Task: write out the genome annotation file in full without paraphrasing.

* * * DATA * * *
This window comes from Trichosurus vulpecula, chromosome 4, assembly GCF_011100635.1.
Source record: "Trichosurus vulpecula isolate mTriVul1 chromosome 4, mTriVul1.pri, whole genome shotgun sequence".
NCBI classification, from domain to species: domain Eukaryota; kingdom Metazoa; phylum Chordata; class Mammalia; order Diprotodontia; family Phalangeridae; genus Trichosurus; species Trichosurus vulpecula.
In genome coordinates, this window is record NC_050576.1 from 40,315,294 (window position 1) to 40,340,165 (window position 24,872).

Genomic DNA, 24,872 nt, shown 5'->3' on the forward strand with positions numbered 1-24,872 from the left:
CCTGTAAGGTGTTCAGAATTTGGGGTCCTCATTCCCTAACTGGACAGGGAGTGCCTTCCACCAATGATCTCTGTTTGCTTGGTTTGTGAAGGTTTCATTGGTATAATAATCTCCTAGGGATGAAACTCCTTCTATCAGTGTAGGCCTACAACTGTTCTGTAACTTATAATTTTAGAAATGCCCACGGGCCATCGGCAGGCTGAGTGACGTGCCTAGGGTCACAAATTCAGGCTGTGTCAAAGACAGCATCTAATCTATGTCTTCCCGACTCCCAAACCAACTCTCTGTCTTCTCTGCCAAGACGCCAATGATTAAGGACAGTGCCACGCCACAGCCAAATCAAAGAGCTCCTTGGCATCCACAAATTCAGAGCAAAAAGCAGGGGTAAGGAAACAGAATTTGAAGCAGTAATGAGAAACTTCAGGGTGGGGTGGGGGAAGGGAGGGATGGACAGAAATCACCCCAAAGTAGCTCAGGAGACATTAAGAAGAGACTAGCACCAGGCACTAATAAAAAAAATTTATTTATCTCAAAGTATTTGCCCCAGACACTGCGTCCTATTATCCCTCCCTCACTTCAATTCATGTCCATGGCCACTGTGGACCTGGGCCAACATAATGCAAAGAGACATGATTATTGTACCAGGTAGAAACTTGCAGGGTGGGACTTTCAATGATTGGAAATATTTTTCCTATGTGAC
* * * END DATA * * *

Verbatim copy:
This window comes from Trichosurus vulpecula, chromosome 4, assembly GCF_011100635.1.
Source record: "Trichosurus vulpecula isolate mTriVul1 chromosome 4, mTriVul1.pri, whole genome shotgun sequence".
NCBI classification, from domain to species: domain Eukaryota; kingdom Metazoa; phylum Chordata; class Mammalia; order Diprotodontia; family Phalangeridae; genus Trichosurus; species Trichosurus vulpecula.
In genome coordinates, this window is record NC_050576.1 from 40,315,294 (window position 1) to 40,340,165 (window position 24,872).

Genomic DNA, 24,872 nt, shown 5'->3' on the forward strand with positions numbered 1-24,872 from the left:
CCTGTAAGGTGTTCAGAATTTGGGGTCCTCATTCCCTAACTGGACAGGGAGTGCCTTCCACCAATGATCTCTGTTTGCTTGGTTTGTGAAGGTTTCATTGGTATAATAATCTCCTAGGGATGAAACTCCTTCTATCAGTGTAGGCCTACAACTGTTCTGTAACTTATAATTTTAGAAATGCCCACGGGCCATCGGCAGGCTGAGTGACGTGCCTAGGGTCACAAATTCAGGCTGTGTCAAAGACAGCATCTAATCTATGTCTTCCCGACTCCCAAACCAACTCTCTGTCTTCTCTGCCAAGACGCCAATGATTAAGGACAGTGCCACGCCACAGCCAAATCAAAGAGCTCCTTGGCATCCACAAATTCAGAGCAAAAAGCAGGGGTAAGGAAACAGAATTTGAAGCAGTAATGAGAAACTTCAGGGTGGGGTGGGGGAAGGGAGGGATGGACAGAAATCACCCCAAAGTAGCTCAGGAGACATTAAGAAGAGACTAGCACCAGGCACTAATAAAAAAAATTTATTTATCTCAAAGTATTTGCCCCAGACACTGCGTCCTATTATCCCTCCCTCACTTCAATTCATGTCCATGGCCACTGTGGACCTGGGCCAACATAATGCAAAGAGACATGATTATTGTACCAGGTAGAAACTTGCAGGGTGGGACTTTCAATGATTGGAAATATTTTTCCTATGTGAC